At the end of the semester, students have the opportunity to sell their textbooks back to the store for a percentage of what they paid for them.

The store uses two different methods, retail buyback and wholesale buyback, to purchase books from students. Retail buyback, which depends on professors’ book orders for the following semester, gives students half the price they paid for the book, while wholesale buyback gives students a significantly smaller percentage.

Michael Van Audenhove ’11, a former employee at the bookstore, believes that professors have a great deal of influence on the amount of money students pay for textbooks. This semester, professors have until Oct. 15 to place their book orders for their spring classes. Books ordered by this date will be bought back from students at 50 percent of the list price and will be sold at the used price. If professors miss this deadline, books will be bought back for the lower percentage and sent to the wholesale distributor. This results in fewer used books available at the store for the spring semester.

“The more professors have their orders in, the more books the store can buy back and the more used books are available,” said Van Audenhove. “Part of the thing students need to do is to pressure their teachers to get their book orders in.”

Professor Ann Marie Stock, who teaches multiple Hispanic Studies courses in the Department of Modern Languages and Literatures, feels that most of her colleagues do their best to send in their book lists by the store’s deadline.

“I do understand that it’s really important for my students to sell [their textbooks] back,” Stock said. “I do think many of us are respectful of that deadline. Most of us are aware of the importance of getting those in early. It really behooves us to have our books in the bookstore on the first day, and the bookstore needs quite a bit of time to make that happen.”

Unlike students at many other colleges, according to Van Audenhove, most students at the College buy their books before classes start. He advises students to attend class before they buy their books and use the syllabus to determine whether or not a professor will actually use the texts he or she recommends for the course. “The other thing about going to class is, if there is a big book you don’t use every day, you can split it with someone,” Van Audenhove said.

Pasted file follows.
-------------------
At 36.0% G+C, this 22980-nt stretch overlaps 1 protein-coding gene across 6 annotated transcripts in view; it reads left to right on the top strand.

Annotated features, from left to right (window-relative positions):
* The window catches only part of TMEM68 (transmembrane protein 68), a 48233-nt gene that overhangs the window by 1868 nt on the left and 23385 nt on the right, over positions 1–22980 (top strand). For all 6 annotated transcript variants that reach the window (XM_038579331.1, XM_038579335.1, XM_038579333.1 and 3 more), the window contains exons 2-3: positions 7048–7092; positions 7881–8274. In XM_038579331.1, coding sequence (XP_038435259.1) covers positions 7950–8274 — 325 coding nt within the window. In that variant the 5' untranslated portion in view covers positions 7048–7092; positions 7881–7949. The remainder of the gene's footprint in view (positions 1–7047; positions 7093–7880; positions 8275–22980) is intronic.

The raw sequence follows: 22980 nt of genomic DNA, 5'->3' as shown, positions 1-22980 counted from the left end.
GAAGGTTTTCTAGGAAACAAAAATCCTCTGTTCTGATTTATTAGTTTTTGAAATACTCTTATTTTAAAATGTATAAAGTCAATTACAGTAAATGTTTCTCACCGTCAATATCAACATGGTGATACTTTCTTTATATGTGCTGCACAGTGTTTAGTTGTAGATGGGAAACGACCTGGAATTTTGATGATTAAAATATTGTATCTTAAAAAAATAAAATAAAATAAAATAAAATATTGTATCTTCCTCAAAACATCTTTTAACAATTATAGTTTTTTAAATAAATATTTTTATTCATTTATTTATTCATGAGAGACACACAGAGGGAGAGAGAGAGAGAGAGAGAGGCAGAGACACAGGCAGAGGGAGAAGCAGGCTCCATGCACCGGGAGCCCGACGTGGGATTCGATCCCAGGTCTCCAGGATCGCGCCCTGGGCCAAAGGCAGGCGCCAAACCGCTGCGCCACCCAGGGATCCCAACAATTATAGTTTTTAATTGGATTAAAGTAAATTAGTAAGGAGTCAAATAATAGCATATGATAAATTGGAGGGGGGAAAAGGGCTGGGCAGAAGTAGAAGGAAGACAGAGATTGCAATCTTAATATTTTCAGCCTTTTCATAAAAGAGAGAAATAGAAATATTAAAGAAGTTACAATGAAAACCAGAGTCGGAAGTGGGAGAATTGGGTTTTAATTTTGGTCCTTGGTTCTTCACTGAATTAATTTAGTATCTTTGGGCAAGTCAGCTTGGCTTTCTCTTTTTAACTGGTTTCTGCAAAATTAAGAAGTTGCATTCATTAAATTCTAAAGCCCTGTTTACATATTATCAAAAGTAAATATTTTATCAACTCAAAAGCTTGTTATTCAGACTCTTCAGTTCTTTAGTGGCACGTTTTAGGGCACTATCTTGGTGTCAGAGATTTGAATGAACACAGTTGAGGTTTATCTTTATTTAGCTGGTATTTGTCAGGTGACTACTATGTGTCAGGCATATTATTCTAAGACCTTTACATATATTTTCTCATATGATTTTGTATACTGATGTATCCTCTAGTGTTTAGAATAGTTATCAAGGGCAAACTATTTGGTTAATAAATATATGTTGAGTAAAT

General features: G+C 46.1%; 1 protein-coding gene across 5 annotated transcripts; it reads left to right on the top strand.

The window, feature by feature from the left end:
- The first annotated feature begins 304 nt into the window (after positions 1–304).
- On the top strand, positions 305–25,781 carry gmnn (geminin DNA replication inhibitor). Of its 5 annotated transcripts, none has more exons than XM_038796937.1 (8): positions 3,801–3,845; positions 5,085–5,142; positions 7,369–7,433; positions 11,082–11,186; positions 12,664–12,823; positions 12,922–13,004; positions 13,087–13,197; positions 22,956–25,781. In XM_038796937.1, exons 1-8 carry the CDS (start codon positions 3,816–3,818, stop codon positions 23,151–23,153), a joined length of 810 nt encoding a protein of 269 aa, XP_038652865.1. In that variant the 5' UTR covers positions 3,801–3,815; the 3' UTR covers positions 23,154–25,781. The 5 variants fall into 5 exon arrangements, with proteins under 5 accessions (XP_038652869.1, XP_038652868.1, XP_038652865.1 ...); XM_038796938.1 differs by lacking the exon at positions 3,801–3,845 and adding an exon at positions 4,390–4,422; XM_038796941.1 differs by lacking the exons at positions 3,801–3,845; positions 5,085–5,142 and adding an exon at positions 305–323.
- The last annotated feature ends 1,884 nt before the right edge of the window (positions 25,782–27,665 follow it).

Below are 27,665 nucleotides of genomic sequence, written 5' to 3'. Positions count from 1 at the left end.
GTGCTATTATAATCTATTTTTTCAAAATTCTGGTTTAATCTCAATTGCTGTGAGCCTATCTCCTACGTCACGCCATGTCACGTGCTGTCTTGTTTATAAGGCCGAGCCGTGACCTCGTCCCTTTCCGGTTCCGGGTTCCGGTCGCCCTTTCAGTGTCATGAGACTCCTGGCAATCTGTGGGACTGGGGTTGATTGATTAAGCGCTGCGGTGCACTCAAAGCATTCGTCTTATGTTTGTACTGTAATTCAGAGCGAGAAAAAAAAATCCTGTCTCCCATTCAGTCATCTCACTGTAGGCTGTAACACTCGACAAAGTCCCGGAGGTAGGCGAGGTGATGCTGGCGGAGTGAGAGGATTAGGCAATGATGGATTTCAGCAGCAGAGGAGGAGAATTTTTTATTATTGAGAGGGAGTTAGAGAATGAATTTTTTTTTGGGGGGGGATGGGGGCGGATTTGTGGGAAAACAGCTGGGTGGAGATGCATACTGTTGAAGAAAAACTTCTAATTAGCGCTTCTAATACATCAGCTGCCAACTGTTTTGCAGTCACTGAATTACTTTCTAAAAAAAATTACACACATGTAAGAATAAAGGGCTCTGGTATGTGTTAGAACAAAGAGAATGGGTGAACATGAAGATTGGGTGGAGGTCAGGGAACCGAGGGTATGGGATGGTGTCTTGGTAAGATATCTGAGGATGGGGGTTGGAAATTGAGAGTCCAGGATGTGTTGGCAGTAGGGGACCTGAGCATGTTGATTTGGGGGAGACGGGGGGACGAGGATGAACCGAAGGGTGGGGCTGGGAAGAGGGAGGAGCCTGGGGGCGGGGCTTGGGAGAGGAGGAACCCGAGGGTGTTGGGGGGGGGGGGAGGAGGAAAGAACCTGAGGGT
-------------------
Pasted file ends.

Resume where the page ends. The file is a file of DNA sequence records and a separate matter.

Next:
The College bookstore has exclusive rights for buying and selling used textbooks on campus, but Van Audenhove proposes that students get books from each other, which would keep prices lower. “For books that are being used again, students could make money and save money by selling them to each other,” he said.

At the beginning of every semester, the class officers of either the freshman or sophomore class create a student-run book sale. Students selling books receive more than they would at the bookstore, while prices remain cheaper than those at the bookstore.

Some professors have also devised alternate textbook strategies to help lower their students’ expenses. Stock, who, having paid her own way through college, empathizes with students’ financial woes, intervened when a textbook she wanted for her Mapping Cuba freshman seminar would have cost her students $70.

“I remember that buying textbooks was pretty ominous, pretty pricey,” Stock said. “I was not comfortable asking students to pay that price for one book.”

After searching online for the best deal on used copies, Stock purchased a class set and is letting her students borrow them for the semester. She said that her students seem to love the book and that it has led to very productive discussions. “They are pleased that it’s one less book they had to buy — and parents are pleased as well, I think,” Stock said, laughing.

“I am very comfortable investing in my students and in William and Mary,” she said. “Probably the best investment a person can make is in education.”

For students still smarting from the blow of this semester’s textbook bill, that’s a comforting idea indeed.